There isn’t a lot of meat and bone in The Wedding Singer. But who cares? This lightweight, fizzy confection, which opens Circle Theatre’s new season in its new space, is great fun. The musical is a lively boy-meets-girl spoof of the 1980s with lots of big hair and big shoulders, but no big issues. Nothing is ever very deep but that’s not a criticism. The very lively production, directed with great warmth and vigor by Kevin Bellie, is a delightful evening of high-energy escapism.
Circle Theatre, the highly regarded Forest Park group that’s now moved across Harlem Avenue to the old Village Players space in Oak Park, has mounted a fast-paced production showcasing numerous flashy dance numbers with knockout performances by an electric cast of 19.
As I’m not a fan of Adam Sandler, I avoided the 1998 movie The Wedding Singer. That material was retooled and adapted, with music by Matthew Sklar and lyrics by Chad Beguelin, into a fairly successful Broadway musical in 2006. The songs may seem derivative, but perhaps that’s the point. We’re dancing down Memory Lane with this good-natured, good times show. The opening number is particularly rousing, with its splash of color and spirited choreography by Bellie.
In New Jersey in 1985, Robbie (Eric Lindahl) is a singer with a wedding band and a would-be rock star who lives in his grandma’s basement. Julia (Rachel Quinn), a waitress at the same reception hall, and Robbie are both engaged to the wrong people. In the title role, Lindahl has a winning vulnerability. He’s also the life of the party. And Quinn is very sweet.
When Robbie’s heartless, self-absorbed fiancee Linda (Britni Tozzi) dumps him at the altar because she thinks he’ll never amount to anything, Julia tries to cheer him up.
Then, as Robbie helps Julie plan for her own wedding, they begin to fall for each other. Lindahl and Quinn glow in these roles.
Julia’s engaged to the biggest jerk in New Jersey: wealthy, cocky Glen, a cheating Wall Street shark, played by Jim DeSelm.
Shawn Quinlan is fun as a Boy George wannabe, though the show doesn’t give him a lot to do besides serving as a sight gag.
The supporting cast works hard, with everyone playing several roles, making the big cast seem even larger.
The band is always visible on stage, as they would be in a wedding hall. Carolyn Brady Riley, also musical director, is on keyboard, Chris Wysoglad plays bass, Brent Moore is on guitar, and Lindsay Williams plays the drums.
Both Robbie and Julia are warm, likable kids. When an inebriated best man makes vulgar remarks in his embarrassing wedding toast, Robbie hustles to smooth it over.
Holly, played by Kelli LaValle, is Julia’s good-hearted friend. She’s also a reception hall waitress, who has broken up with Robbie’s best buddy Sammy, portrayed by Nathan Carroll.
Patti Roeder, who performed on this stage countless times over the years, is a hoot as Robbie’s rappin’, cussin’ grandma. Roeder brings down the house when she tries to list her own premarital romantic partners. She buys Robbie a second-hand vibrating bed from a Motel 6 in Hackensack. When Robbie’s dumped on his wedding day, the feisty old girl tries to console him in song:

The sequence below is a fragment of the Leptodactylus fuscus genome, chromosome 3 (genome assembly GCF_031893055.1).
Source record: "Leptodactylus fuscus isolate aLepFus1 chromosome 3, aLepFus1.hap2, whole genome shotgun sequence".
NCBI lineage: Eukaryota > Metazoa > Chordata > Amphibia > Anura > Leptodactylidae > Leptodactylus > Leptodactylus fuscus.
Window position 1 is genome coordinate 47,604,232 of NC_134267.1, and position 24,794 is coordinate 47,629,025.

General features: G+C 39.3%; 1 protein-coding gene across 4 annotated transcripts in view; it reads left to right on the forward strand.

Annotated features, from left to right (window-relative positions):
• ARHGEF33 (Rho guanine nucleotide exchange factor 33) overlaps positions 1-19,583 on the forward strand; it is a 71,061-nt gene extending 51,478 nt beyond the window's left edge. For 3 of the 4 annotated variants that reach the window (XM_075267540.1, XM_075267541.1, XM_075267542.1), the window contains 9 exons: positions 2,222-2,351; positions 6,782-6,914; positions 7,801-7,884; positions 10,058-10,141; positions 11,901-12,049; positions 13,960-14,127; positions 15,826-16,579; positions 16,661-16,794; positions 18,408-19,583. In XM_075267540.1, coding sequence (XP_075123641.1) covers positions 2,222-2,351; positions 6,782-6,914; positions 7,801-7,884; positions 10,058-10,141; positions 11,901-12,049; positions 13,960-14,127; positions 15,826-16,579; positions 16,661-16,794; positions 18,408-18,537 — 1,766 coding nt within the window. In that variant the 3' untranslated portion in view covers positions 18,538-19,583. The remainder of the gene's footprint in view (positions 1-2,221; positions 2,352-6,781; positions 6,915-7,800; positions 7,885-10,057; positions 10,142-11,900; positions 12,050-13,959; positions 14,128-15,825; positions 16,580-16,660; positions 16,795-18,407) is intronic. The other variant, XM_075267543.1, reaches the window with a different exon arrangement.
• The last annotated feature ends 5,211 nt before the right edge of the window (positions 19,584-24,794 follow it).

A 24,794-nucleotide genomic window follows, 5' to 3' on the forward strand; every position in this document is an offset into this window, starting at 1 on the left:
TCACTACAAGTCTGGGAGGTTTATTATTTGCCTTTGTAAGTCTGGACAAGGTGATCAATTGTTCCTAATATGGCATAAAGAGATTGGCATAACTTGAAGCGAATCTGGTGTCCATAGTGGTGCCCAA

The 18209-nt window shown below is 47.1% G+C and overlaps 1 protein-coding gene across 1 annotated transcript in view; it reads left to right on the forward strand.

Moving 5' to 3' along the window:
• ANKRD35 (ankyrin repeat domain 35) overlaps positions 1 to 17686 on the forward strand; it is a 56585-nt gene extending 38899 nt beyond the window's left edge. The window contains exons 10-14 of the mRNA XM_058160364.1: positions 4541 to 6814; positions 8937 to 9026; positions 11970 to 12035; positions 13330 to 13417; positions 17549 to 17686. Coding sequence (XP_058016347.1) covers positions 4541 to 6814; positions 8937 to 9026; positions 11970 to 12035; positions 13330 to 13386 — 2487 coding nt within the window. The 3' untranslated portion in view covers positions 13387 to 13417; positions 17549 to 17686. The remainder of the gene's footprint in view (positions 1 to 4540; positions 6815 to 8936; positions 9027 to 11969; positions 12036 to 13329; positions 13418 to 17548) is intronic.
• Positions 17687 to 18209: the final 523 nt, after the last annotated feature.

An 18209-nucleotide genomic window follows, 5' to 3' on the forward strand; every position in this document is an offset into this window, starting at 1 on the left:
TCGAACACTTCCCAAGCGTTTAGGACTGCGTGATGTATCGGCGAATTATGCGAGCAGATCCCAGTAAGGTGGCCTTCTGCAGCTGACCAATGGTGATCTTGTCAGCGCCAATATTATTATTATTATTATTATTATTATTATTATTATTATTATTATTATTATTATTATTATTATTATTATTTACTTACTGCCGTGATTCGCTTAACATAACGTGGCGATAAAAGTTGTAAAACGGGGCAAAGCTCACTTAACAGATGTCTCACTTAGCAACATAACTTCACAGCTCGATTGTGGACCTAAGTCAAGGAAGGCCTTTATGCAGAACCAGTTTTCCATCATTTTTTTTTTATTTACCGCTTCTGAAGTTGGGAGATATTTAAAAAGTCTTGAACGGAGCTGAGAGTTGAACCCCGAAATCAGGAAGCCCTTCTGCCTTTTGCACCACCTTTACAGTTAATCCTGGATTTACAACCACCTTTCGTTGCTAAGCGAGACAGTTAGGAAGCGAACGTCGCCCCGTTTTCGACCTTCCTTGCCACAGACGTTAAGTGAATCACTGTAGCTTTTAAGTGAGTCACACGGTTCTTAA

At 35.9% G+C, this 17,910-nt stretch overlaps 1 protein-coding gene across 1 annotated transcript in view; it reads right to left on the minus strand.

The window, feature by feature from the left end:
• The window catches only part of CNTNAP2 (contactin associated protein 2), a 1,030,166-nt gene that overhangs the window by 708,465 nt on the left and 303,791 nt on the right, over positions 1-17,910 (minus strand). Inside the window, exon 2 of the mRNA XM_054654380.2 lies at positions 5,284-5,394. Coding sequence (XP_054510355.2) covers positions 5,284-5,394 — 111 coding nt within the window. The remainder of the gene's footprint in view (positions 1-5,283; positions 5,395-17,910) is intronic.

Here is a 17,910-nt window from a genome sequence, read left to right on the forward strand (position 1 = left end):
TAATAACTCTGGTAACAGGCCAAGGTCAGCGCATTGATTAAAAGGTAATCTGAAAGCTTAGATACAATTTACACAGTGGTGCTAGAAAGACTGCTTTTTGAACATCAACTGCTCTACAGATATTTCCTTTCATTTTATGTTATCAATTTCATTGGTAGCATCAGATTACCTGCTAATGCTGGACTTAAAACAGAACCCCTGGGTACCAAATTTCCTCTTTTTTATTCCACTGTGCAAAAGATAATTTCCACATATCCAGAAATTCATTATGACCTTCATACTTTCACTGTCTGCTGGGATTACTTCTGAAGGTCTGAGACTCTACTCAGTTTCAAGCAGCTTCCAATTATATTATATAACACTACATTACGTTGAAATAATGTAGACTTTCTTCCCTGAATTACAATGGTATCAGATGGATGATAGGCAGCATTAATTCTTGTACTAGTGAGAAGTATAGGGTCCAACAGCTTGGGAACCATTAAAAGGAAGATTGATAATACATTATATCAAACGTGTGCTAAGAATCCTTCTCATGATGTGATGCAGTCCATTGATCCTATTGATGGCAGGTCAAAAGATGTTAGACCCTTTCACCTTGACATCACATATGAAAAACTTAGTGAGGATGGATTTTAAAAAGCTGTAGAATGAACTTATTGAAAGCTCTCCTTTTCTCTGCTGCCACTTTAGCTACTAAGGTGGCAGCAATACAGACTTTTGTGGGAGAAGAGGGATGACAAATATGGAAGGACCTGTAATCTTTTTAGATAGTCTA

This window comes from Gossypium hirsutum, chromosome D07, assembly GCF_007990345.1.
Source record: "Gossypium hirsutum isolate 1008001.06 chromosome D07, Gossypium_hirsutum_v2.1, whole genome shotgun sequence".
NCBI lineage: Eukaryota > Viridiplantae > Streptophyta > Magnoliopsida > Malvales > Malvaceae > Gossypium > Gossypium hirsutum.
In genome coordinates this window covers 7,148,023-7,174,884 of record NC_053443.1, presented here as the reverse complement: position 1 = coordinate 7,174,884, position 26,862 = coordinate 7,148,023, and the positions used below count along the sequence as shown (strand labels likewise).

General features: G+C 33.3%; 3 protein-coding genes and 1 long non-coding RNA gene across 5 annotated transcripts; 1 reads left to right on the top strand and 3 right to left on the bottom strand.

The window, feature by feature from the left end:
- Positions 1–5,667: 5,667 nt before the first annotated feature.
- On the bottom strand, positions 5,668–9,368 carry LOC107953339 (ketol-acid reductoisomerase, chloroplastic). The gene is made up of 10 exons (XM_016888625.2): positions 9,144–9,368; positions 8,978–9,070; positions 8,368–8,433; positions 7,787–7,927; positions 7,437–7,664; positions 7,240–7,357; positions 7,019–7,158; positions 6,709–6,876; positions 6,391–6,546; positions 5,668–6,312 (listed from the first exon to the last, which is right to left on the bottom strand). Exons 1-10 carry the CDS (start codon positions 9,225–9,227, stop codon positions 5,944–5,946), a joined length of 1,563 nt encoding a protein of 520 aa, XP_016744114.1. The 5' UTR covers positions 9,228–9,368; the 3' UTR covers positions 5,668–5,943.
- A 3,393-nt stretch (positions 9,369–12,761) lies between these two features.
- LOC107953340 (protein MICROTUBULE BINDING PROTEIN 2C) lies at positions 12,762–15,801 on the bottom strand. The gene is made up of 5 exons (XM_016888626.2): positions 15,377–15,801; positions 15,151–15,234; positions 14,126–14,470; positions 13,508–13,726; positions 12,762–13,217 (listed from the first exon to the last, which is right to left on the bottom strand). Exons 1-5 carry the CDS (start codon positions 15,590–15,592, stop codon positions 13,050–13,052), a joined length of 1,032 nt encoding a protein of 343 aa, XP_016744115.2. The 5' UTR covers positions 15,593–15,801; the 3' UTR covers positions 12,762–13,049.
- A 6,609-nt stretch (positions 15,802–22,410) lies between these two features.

“You’ll find someone who loves you, sure as waves will find the shore. And when you’re sad, remember that Linda is a skanky whore.”
At times, especially in the second act, the wispy plot feels drawn out. But the musical numbers and dancing are so vigorous it never seems to matter. Bellie’s inventive choreography incorporates moves from Thriller to Flashdance.
What Grease did for the ’50s and Hairspray did for the ’60s, The Wedding Singer does for the 1980s. The pop culture of 25 years ago is the backdrop for the romantic ups and downs of Robbie and Julia.
The cheesy fashion trends of the mid-’80s provide plenty of sight gags: mullets, lace bustiers, fingerless gloves, parachute pants, giant hairdos, shoulder pads, fringed boots, and Miami Vice jackets. Director/choreographer Bellie also functioned as costume designer. He certainly had his work cut out for him, as each character has multiple costume changes.
It’s hilarious each time Glen whips out his gigantic cellphone, which looks as huge as a shoebox.
There are a lot of laughs about stuff like the coming of New Coke and Starbucks (“Nobody’s ever gonna pay 3 bucks for a cup of coffee!”), but there’s little wit.
The ideal audience member, perhaps, is from Generation X — those born after the Baby Boom. I chatted with actor John Roeder (whose wife, Patti, plays Grandma) during the intermission and we both decided maybe we Boomers were missing some of the references; so busy raising kids in the ’80s, we were rather out of touch with pop culture for a while. But no matter: It’s all exciting as this musical time machine takes us back to the Reagan period.
The celebrity impersonator-driven finale features such ’80s iconic folks as Cyndi Lauper (Kristin Calvin), Imelda Marcos (Kendel Lester), Michael Jackson (Michael Mejia), Adam Ant (Tommy Thurston) and Patti LaBelle (Toni Lynice Fountain).
Everyone has a fun moment – Dennis Schnell as a priest and Fountain as mother of a groom.
The realistic brick banquet hall set, complete with pop star posters, was designed by Bob Knuth.
I’d like to say The Wedding Singer would be fun for the whole family. But if occasional four-letter words are troubling, it won’t work for everybody.
My favorite aspect of this show is that everyone always looks like they’re having so much fun. It’s contagious.